A few articles over the last few days have me thinking about the upcoming CBA negotiations that will soon take center stage in the baseball world. The current agreement expires on Dec. 11, 2011, and although I doubt we’ll see a work stoppage, the disputes between baseball’s haves and have-nots should be rancorous.
There’s no doubt the Marlins are planning another payroll dump, and Uggla would appear to be at the center of it. There was a lot of early talk about him going to the Giants, but that seems to have quieted down. Some scouts believe Uggla is best suited for the American League as a DH or someone you can move around, like a Mark DeRosa. The Marlins, who receive a ton in revenue-sharing and central-fund money, are looking to keep their profit margin high.
And then we have the latest from Maury Brown in which the Biz of Baseball writer explores payroll discrepancies over the last 11 seasons. The Yankees have led the league in spending in each of the last 11 years, but the bottom feeders — those with the lowest payroll totals — have been the Twins (2), Marlins (4) or Rays (5). The Yanks have outspent the lowest paid time by anywhere from 384 percent to a whopping 982 percent while the team’s payroll has increased from $91 million in 1999 to $220 million in 2009.
For many, this is a clear sign that baseball needs a salary cap. Someone must rein in the Yankees, right? Brown’s conclusion though is a different one. He wants baseball to focus on the teams on the bottom who continually pocket the revenue sharing money to, as the Marlins do, keep profits high. He writes:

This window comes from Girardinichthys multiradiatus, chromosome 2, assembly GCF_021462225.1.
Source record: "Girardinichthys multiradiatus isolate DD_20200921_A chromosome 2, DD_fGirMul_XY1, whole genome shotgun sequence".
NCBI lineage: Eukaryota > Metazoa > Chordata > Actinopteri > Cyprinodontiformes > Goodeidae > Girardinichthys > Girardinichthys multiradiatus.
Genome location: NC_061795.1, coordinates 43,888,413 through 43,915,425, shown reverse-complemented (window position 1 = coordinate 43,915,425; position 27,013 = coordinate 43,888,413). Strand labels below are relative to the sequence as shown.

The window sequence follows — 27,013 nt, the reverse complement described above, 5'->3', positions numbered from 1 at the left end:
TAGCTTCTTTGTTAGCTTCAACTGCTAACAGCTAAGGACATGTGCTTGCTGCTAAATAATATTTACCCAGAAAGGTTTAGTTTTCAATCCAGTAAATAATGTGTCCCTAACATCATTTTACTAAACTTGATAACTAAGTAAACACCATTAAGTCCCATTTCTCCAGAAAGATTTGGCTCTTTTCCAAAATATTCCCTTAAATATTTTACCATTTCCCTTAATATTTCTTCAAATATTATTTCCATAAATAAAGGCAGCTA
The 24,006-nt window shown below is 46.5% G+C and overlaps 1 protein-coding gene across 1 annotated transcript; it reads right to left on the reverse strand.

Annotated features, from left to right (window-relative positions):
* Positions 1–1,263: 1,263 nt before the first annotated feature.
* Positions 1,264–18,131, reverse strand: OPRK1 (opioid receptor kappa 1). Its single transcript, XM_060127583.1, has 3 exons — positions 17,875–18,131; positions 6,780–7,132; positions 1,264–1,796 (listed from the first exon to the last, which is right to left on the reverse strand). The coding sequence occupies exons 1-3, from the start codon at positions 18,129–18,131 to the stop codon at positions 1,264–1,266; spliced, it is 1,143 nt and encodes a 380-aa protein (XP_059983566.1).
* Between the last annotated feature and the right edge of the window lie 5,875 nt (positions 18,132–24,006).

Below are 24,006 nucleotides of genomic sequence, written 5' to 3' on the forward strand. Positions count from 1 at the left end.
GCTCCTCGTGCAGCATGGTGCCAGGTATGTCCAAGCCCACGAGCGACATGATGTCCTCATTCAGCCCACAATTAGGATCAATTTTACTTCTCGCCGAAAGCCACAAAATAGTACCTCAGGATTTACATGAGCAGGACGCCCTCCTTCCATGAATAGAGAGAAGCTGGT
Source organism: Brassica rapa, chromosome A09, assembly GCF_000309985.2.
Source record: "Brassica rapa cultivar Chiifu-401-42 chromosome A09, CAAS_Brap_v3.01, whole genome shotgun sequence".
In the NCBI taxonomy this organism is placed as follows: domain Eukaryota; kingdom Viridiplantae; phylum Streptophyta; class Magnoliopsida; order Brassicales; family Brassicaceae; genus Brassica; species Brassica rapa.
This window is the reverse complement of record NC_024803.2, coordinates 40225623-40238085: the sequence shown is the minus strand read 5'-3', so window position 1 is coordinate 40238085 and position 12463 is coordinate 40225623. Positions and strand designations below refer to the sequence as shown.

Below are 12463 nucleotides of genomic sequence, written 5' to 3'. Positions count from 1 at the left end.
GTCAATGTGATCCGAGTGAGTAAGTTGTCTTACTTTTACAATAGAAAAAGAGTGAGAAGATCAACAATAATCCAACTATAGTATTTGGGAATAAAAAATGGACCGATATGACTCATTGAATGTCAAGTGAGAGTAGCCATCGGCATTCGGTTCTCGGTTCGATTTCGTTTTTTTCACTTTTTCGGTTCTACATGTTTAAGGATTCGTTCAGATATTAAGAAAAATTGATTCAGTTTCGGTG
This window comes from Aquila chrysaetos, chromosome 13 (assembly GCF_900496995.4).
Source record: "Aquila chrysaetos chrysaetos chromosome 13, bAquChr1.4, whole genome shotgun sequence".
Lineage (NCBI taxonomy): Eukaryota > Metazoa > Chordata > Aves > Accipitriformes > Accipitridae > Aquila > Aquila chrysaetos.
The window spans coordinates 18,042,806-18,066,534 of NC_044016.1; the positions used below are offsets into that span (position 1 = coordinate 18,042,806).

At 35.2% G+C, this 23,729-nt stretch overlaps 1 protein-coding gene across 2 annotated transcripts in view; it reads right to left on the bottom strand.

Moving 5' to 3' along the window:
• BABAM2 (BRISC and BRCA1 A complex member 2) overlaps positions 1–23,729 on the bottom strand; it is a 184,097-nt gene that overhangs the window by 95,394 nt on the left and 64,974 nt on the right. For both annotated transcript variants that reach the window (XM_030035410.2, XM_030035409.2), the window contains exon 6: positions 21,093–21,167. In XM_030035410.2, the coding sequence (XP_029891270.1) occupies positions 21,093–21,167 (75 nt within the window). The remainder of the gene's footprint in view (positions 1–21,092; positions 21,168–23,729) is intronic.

While there is little denying that methods to constrain runaway spending on their part needs to be addressed, the real need is in providing more sustainable spending in the bottom quartile of the league. In 2006, adjustments to the CBA’s revenue sharing system were designed to incentivize the low-revenue makers to invest in player payroll at the major league level. While some clubs have made attempts, most have seen that revenue-sharing disincentives them from spending on player payroll. With increased centralized funds, why spend to win? In the past, winning was the only method insure revenues would come into your coffers. Now, there is less incentive to do so….
When the next CBA is reached (the current agreement ends in December of 2011), look for further tweaking of the revenue-sharing system to get the low spenders to increase spending, and increased penalties with the Luxury Tax (should it be held over in the next agreement) to try and stymie the Yankees from overspending. In the end, fans should spend more time focusing on the bottom, instead of the top (the Yankees) where there is increasing talk in favor of a salary cap. As the old adage goes, you’re only as strong as your weakest link.
I’ve had informal discussions with a few baseball writers about this problem, and the general consensus is that a floor won’t work. Baseball should not make teams overspend on bad players just to meet some salary threshold, but the game can’t keep letting the clubs on the bottom of the payroll list pocket profits. It isn’t healthy for competition.
In the end, I have no answers, but it makes for an interesting discussion. To that end, here’s your open thread. Some guy named Brett is playing on Monday night football. Otherwise, you know the drill. Be cool.